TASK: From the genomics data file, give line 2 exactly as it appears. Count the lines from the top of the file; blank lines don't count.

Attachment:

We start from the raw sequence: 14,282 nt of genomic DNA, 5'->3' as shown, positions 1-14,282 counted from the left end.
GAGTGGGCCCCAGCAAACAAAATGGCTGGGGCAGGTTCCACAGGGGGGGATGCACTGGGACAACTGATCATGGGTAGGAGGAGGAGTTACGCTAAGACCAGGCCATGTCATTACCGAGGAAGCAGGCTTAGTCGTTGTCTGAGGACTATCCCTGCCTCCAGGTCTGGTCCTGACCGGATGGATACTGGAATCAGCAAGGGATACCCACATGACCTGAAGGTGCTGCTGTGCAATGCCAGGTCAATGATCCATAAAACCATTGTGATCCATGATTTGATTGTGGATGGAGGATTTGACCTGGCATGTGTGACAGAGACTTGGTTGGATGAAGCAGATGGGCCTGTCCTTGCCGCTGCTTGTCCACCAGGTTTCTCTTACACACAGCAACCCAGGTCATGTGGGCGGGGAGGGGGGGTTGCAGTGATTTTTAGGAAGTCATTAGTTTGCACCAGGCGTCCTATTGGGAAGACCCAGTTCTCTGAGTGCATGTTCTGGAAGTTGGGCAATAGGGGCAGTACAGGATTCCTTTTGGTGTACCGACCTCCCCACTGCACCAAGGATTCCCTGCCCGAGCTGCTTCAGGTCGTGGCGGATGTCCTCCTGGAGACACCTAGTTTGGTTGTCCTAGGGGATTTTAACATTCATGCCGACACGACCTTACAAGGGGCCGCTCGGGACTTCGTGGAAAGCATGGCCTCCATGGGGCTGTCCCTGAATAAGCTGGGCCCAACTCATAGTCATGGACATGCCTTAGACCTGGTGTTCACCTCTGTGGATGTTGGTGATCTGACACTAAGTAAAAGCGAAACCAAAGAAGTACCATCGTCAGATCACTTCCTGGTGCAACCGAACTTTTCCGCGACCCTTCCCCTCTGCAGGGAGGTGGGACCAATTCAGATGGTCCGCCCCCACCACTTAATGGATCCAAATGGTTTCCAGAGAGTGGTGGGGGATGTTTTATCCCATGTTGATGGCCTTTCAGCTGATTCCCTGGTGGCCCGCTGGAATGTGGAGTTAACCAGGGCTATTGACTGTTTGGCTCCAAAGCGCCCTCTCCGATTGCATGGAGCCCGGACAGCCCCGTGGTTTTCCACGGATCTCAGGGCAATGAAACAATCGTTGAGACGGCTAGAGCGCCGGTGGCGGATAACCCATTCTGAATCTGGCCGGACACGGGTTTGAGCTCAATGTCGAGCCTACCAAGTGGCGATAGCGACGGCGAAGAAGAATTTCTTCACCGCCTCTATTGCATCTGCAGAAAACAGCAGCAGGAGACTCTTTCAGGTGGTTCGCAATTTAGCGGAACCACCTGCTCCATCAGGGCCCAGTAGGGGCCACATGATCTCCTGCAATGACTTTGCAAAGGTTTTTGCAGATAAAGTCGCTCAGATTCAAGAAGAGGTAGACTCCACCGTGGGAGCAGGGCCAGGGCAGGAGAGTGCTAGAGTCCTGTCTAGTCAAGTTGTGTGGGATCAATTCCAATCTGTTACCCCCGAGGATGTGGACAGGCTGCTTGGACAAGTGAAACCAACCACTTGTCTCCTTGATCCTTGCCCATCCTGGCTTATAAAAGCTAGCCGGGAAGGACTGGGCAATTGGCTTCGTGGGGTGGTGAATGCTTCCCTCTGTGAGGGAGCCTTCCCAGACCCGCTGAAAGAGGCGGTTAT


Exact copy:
GAGTGGGCCCCAGCAAACAAAATGGCTGGGGCAGGTTCCACAGGGGGGGATGCACTGGGACAACTGATCATGGGTAGGAGGAGGAGTTACGCTAAGACCAGGCCATGTCATTACCGAGGAAGCAGGCTTAGTCGTTGTCTGAGGACTATCCCTGCCTCCAGGTCTGGTCCTGACCGGATGGATACTGGAATCAGCAAGGGATACCCACATGACCTGAAGGTGCTGCTGTGCAATGCCAGGTCAATGATCCATAAAACCATTGTGATCCATGATTTGATTGTGGATGGAGGATTTGACCTGGCATGTGTGACAGAGACTTGGTTGGATGAAGCAGATGGGCCTGTCCTTGCCGCTGCTTGTCCACCAGGTTTCTCTTACACACAGCAACCCAGGTCATGTGGGCGGGGAGGGGGGGTTGCAGTGATTTTTAGGAAGTCATTAGTTTGCACCAGGCGTCCTATTGGGAAGACCCAGTTCTCTGAGTGCATGTTCTGGAAGTTGGGCAATAGGGGCAGTACAGGATTCCTTTTGGTGTACCGACCTCCCCACTGCACCAAGGATTCCCTGCCCGAGCTGCTTCAGGTCGTGGCGGATGTCCTCCTGGAGACACCTAGTTTGGTTGTCCTAGGGGATTTTAACATTCATGCCGACACGACCTTACAAGGGGCCGCTCGGGACTTCGTGGAAAGCATGGCCTCCATGGGGCTGTCCCTGAATAAGCTGGGCCCAACTCATAGTCATGGACATGCCTTAGACCTGGTGTTCACCTCTGTGGATGTTGGTGATCTGACACTAAGTAAAAGCGAAACCAAAGAAGTACCATCGTCAGATCACTTCCTGGTGCAACCGAACTTTTCCGCGACCCTTCCCCTCTGCAGGGAGGTGGGACCAATTCAGATGGTCCGCCCCCACCACTTAATGGATCCAAATGGTTTCCAGAGAGTGGTGGGGGATGTTTTATCCCATGTTGATGGCCTTTCAGCTGATTCCCTGGTGGCCCGCTGGAATGTGGAGTTAACCAGGGCTATTGACTGTTTGGCTCCAAAGCGCCCTCTCCGATTGCATGGAGCCCGGACAGCCCCGTGGTTTTCCACGGATCTCAGGGCAATGAAACAATCGTTGAGACGGCTAGAGCGCCGGTGGCGGATAACCCATTCTGAATCTGGCCGGACACGGGTTTGAGCTCAATGTCGAGCCTACCAAGTGGCGATAGCGACGGCGAAGAAGAATTTCTTCACCGCCTCTATTGCATCTGCAGAAAACAGCAGCAGGAGACTCTTTCAGGTGGTTCGCAATTTAGCGGAACCACCTGCTCCATCAGGGCCCAGTAGGGGCCACATGATCTCCTGCAATGACTTTGCAAAGGTTTTTGCAGATAAAGTCGCTCAGATTCAAGAAGAGGTAGACTCCACCGTGGGAGCAGGGCCAGGGCAGGAGAGTGCTAGAGTCCTGTCTAGTCAAGTTGTGTGGGATCAATTCCAATCTGTTACCCCCGAGGATGTGGACAGGCTGCTTGGACAAGTGAAACCAACCACTTGTCTCCTTGATCCTTGCCCATCCTGGCTTATAAAAGCTAGCCGGGAAGGACTGGGCAATTGGCTTCGTGGGGTGGTGAATGCTTCCCTCTGTGAGGGAGCCTTCCCAGACCCGCTGAAAGAGGCGGTTAT